Book ReviewThe Life and Works of Joseph Kinghorn compiled and edited by Terry Wolever, Particular Baptist Press, 1995, Volume 1, 530 pp. $24.50
Available from Particular Baptist Press, 2766 W. Weaver Road, Springfield, MO 65810.
That Joseph Kinghorn (1766-1832) was a leading evangelical luminary of his day was an assured fact with many of his contemporaries. That the vast majority of English-speaking evangelicals at the end of the twentieth century have not so much as heard his name is also an assured fact. Whatever the cause for the latter, be it the vagaries of historical memory or the general ignorance of modern-day evangelicals about their rich heritage, it is to be hoped that the appearance of this first volume of a projected four-volume edition of the works of Kinghorn will help to rectify this situation. This book is also the first to be published by the Particular Baptist Press, which has for its mandate the recovery of the best literature produced by one of the strongest streams in the Reformed tradition, namely, the Particular or Calvinistic Baptists. If this publishing house can continue to produce books of quality like this one, the venture has a bright future.
This first volume of Kinghorn's works contains three pieces: a substantial memoir of Kinghorn running to nearly 500 pages, written by Martin Hood Wilkin, the son of one of Kinghorn's closest friends, and a couple of funeral sermons by John Alexander and John Bane. A brief introduction by Terry Wolever, the editor of these Kinghorn volumes provides a succinct overview of Kinghorn's life.
Never one to seek the limelight, Kinghorn was renowned for his scholarship, especially in the Greek and Roman classics, as well as in rabbinic and patristic studies. He had, Wilkin tells us, "an irrepressible thirst for the acquirement of knowledge" (p. vi). Kinghorn, though, never paraded for his learning in his preaching. Nor was he oblivious to the spiritual dangers posed by academic study. For instance, commenting on the academic method of study favoured by Philip Doddridge (1702-1751), in which the teacher presented the various perspectives on any given theological subject to his students, referred them to the relevant literature, and allowed them to make up their own minds as to which was correct, Kinghorn rightly noted:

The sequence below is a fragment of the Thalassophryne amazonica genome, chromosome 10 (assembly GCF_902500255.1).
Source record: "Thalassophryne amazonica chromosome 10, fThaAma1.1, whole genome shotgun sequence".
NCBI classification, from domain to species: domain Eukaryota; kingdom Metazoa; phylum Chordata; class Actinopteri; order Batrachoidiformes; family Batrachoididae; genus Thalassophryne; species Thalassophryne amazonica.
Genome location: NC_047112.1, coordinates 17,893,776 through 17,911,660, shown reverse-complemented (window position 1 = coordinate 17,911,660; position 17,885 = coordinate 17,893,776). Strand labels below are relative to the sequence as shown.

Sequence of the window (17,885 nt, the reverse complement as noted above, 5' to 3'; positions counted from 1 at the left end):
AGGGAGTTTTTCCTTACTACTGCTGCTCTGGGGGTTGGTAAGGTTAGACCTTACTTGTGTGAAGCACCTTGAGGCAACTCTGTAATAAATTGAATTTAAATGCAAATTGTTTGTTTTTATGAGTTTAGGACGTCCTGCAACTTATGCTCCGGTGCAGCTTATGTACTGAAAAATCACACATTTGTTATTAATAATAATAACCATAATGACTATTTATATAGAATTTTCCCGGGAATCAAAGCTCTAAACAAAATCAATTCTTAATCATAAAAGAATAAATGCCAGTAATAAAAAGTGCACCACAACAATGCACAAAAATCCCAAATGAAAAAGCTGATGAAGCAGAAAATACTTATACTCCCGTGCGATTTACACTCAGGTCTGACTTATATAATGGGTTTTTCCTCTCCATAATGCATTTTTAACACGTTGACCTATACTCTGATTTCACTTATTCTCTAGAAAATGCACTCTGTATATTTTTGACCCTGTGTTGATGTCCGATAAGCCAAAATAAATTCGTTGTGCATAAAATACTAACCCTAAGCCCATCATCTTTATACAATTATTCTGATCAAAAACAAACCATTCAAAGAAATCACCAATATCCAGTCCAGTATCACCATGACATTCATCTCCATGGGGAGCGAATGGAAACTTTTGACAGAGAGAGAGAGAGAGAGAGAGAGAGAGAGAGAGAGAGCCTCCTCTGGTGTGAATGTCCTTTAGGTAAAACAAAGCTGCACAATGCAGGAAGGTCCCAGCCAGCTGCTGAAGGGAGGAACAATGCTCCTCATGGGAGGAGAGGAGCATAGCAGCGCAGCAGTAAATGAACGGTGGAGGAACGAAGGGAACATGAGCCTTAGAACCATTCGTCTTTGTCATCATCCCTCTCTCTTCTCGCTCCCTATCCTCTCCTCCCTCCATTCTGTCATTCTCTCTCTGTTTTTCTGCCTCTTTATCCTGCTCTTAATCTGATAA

It is sufficiently plain that very many of Dr. Doddridge's students imbibed opinions very contrary to his own; and surely this was in part owing to an error in their education. . . . Much as I esteem literature, and much as I have seen of the effects of ignorance in our ministers, I cannot at all think that any influence of education can be set against the evil of a speculating temper, that should fill our churches with cold, careless ministers-mere moralizers in their sermons, or Unitarians in their doctrines. (p. 336).Surely this is the most baneful effect of many modern evangelical seminaries, that the opinions of liberal theologians are studied with equal assiduity and "impartiality" alongside those of evangelical scholars. The solution, though, is not to dispense with scholarship. Rather, orthodoxy must be taught and strongly recommended, and piety cultivated. As Kinghorn recognized, both spirituality and orthodox scholarship are vital: "literature and piety are both of so much consequence, that we cannot do that with one which we can do with both" (p. 273).
His claim to literary fame rests on the pieces that he wrote against Robert Hall (1764-1831) in favour of closed communion. Kinghorn believed that Hall's open communion position would wash away many of the old Particular Baptist landmarks, of which a central one was the gathered church. The Particular Baptists gained much by the winds of renewal that swept through their ranks in the closing decades of the eighteenth century, in particular, a passion for evangelism and missions. Yet, this gain was not without a price. In many of their circles, the rich fellowship of the local church suffered, as the local church came to be seen primarily as a vehicle for saving the lost. Kinghorn sought to stand against this trend, but with limited success.
In this connection it is interesting to note that Kinghorn, never one to be hindered in his pulpit pleadings with the unsaved to embrace Christ, found it difficult to speak on an individual basis to strangers about the gospel In the words of his biographer:
It is remarkable that one of such excellent conversational powers and of such sincere piety, should have found it difficult to introduce, especially to young persons, the subject of religion. When once a question was put and the matter fairly started, he would pursue it with his usual attention and interest, but with him the difficulty was to break the ice. (p. 446).Wilkins' use of the term "remarkable" here may actually say more about him than about Kinghorn. To one, like Wilkins, living his Christian life in an environment where evangelism, both corporate and individual, was the most important thing in Christian discipleship, Kinghorn's reticence might very well seem "remarkable." From a more balanced perspective it is no more remarkable than the fact that different believers have different gifts.
One final point that struck me as I read this work was a remark made by Wilkins's father and Kinghorn's close friend, Simon Wilkins. In the preface he mentions that "many hundred letters" of Kinghorn "were destroyed as useless" in the preparation of the biography! This was not an uncommon procedure by nineteenth-century biographers. To us, though, it is shocking, for it seriously hampers the efforts of later would-be biographers. Nonetheless, this is a superb biography, still very rich with personal correspondence, both letters to and from Kinghorn. The two funeral sermons that come at the end of the book help to reinforce the picture of Kinghorn that one gleans from the biography, a picture of a faithful servant of the Word.